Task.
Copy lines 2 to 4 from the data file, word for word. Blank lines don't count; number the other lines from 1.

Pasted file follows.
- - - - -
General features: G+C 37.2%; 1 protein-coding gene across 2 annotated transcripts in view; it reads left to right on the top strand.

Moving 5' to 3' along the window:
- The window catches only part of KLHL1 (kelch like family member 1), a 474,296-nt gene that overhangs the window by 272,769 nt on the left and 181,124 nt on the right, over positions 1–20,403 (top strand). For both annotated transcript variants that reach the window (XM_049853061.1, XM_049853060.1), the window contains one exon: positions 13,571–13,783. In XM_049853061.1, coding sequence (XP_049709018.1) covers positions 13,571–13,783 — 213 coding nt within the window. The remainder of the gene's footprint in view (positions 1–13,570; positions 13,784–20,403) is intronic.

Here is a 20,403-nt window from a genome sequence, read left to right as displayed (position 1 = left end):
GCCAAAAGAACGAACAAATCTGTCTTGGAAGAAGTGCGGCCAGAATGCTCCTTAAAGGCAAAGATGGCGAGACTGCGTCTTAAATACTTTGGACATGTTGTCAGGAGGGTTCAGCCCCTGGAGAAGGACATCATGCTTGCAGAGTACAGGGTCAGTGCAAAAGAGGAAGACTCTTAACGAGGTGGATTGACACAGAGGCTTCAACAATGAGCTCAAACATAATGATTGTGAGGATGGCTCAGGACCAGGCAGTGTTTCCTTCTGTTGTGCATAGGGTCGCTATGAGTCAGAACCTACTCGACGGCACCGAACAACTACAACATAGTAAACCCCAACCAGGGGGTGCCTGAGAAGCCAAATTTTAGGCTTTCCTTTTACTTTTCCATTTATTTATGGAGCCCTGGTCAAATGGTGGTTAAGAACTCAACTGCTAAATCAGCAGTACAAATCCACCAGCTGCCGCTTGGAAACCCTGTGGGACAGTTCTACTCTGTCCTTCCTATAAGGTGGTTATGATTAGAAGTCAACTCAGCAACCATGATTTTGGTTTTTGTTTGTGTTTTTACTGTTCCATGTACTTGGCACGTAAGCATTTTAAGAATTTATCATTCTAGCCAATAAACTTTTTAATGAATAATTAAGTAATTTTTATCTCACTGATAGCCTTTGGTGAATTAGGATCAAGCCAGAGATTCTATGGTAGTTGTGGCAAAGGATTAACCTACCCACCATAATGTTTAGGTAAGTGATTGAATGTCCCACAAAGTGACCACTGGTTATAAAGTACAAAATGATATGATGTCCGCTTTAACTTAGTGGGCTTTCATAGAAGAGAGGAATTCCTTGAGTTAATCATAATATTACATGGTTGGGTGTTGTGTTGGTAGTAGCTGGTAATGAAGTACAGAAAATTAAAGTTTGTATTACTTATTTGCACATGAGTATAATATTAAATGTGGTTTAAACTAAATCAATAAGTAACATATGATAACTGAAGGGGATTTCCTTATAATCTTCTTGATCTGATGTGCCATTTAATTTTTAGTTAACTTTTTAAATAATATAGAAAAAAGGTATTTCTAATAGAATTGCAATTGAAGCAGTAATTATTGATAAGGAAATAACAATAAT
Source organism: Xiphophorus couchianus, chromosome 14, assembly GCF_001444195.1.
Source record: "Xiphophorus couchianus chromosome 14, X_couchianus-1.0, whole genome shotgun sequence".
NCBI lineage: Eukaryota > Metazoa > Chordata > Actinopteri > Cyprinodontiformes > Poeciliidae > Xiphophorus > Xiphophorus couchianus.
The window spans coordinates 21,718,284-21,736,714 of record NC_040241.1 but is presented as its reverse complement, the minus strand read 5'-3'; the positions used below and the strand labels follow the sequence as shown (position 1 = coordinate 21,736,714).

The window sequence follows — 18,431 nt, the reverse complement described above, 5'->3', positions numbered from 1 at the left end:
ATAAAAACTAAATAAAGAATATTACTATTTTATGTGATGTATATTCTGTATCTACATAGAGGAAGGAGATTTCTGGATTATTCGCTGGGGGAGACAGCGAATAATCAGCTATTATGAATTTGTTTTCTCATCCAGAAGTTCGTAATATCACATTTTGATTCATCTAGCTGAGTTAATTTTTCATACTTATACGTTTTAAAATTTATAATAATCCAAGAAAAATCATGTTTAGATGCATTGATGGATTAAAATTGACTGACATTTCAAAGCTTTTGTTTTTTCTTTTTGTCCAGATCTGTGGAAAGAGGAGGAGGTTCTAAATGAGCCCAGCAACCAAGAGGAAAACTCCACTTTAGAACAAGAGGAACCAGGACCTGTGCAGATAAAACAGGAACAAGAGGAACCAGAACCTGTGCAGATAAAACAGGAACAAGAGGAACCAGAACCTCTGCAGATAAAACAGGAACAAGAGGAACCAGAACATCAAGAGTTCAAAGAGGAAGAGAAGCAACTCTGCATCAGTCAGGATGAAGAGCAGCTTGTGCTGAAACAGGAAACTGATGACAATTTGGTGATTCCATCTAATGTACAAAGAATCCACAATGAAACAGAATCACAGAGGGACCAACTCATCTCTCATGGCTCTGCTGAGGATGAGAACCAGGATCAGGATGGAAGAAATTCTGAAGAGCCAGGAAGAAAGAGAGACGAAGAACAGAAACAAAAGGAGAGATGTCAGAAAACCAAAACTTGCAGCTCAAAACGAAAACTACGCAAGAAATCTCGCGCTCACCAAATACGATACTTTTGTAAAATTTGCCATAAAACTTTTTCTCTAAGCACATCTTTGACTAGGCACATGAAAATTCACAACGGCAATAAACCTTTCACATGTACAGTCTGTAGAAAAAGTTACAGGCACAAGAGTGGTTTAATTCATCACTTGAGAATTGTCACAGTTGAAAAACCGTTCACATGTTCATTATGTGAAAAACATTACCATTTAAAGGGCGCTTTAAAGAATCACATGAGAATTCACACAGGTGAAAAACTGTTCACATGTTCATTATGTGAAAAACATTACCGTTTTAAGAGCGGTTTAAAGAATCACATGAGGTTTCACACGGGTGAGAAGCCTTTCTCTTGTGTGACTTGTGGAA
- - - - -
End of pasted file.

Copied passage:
Moving 5' to 3' along the window:
- The window catches only part of KLHL1 (kelch like family member 1), a 474,296-nt gene that overhangs the window by 272,769 nt on the left and 181,124 nt on the right, over positions 1–20,403 (top strand). For both annotated transcript variants that reach the window (XM_049853061.1, XM_049853060.1), the window contains one exon: positions 13,571–13,783. In XM_049853061.1, coding sequence (XP_049709018.1) covers positions 13,571–13,783 — 213 coding nt within the window. The remainder of the gene's footprint in view (positions 1–13,570; positions 13,784–20,403) is intronic.

Here is a 20,403-nt window from a genome sequence, read left to right as displayed (position 1 = left end):